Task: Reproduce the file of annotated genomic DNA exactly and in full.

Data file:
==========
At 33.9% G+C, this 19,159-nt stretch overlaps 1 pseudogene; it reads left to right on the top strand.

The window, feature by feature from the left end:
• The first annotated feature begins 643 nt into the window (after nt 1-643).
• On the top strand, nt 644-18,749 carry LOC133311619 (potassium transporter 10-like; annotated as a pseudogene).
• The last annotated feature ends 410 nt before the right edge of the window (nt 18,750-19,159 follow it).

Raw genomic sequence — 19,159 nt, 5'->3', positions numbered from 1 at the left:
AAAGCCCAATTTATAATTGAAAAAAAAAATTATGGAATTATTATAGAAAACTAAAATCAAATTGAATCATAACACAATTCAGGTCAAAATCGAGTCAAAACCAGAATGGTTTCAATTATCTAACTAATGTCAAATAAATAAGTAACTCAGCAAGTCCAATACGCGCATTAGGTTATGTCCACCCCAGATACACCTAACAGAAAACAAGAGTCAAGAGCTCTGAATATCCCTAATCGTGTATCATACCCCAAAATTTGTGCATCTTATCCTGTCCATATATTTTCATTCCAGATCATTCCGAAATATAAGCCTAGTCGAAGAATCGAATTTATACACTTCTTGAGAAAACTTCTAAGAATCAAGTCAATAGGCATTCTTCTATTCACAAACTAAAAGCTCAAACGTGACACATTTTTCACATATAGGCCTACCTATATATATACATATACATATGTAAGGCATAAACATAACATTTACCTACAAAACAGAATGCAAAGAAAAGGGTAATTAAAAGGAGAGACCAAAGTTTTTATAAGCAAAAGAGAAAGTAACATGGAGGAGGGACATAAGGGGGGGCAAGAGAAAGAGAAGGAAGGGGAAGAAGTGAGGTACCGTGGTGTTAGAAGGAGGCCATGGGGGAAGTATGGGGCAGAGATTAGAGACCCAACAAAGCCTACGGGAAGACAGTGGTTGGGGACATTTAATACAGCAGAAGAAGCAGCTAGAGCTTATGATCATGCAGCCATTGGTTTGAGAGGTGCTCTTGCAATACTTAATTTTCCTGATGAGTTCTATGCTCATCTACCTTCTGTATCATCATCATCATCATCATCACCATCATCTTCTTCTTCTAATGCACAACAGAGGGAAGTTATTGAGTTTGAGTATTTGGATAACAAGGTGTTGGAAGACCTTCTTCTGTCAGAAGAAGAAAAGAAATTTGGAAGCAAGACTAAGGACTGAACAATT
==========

At 33.9% G+C, this 19,159-nt stretch overlaps 1 pseudogene; it reads left to right on the top strand.

The window, feature by feature from the left end:
• The first annotated feature begins 643 nt into the window (after nt 1-643).
• On the top strand, nt 644-18,749 carry LOC133311619 (potassium transporter 10-like; annotated as a pseudogene).
• The last annotated feature ends 410 nt before the right edge of the window (nt 18,750-19,159 follow it).

Raw genomic sequence — 19,159 nt, 5'->3', positions numbered from 1 at the left:
AAAGCCCAATTTATAATTGAAAAAAAAAATTATGGAATTATTATAGAAAACTAAAATCAAATTGAATCATAACACAATTCAGGTCAAAATCGAGTCAAAACCAGAATGGTTTCAATTATCTAACTAATGTCAAATAAATAAGTAACTCAGCAAGTCCAATACGCGCATTAGGTTATGTCCACCCCAGATACACCTAACAGAAAACAAGAGTCAAGAGCTCTGAATATCCCTAATCGTGTATCATACCCCAAAATTTGTGCATCTTATCCTGTCCATATATTTTCATTCCAGATCATTCCGAAATATAAGCCTAGTCGAAGAATCGAATTTATACACTTCTTGAGAAAACTTCTAAGAATCAAGTCAATAGGCATTCTTCTATTCACAAACTAAAAGCTCAAACGTGACACATTTTTCACATATAGGCCTACCTATATATATACATATACATATGTAAGGCATAAACATAACATTTACCTACAAAACAGAATGCAAAGAAAAGGGTAATTAAAAGGAGAGACCAAAGTTTTTATAAGCAAAAGAGAAAGTAACATGGAGGAGGGACATAAGGGGGGGCAAGAGAAAGAGAAGGAAGGGGAAGAAGTGAGGTACCGTGGTGTTAGAAGGAGGCCATGGGGGAAGTATGGGGCAGAGATTAGAGACCCAACAAAGCCTACGGGAAGACAGTGGTTGGGGACATTTAATACAGCAGAAGAAGCAGCTAGAGCTTATGATCATGCAGCCATTGGTTTGAGAGGTGCTCTTGCAATACTTAATTTTCCTGATGAGTTCTATGCTCATCTACCTTCTGTATCATCATCATCATCATCATCACCATCATCTTCTTCTTCTAATGCACAACAGAGGGAAGTTATTGAGTTTGAGTATTTGGATAACAAGGTGTTGGAAGACCTTCTTCTGTCAGAAGAAGAAAAGAAATTTGGAAGCAAGACTAAGGACTGAACAATT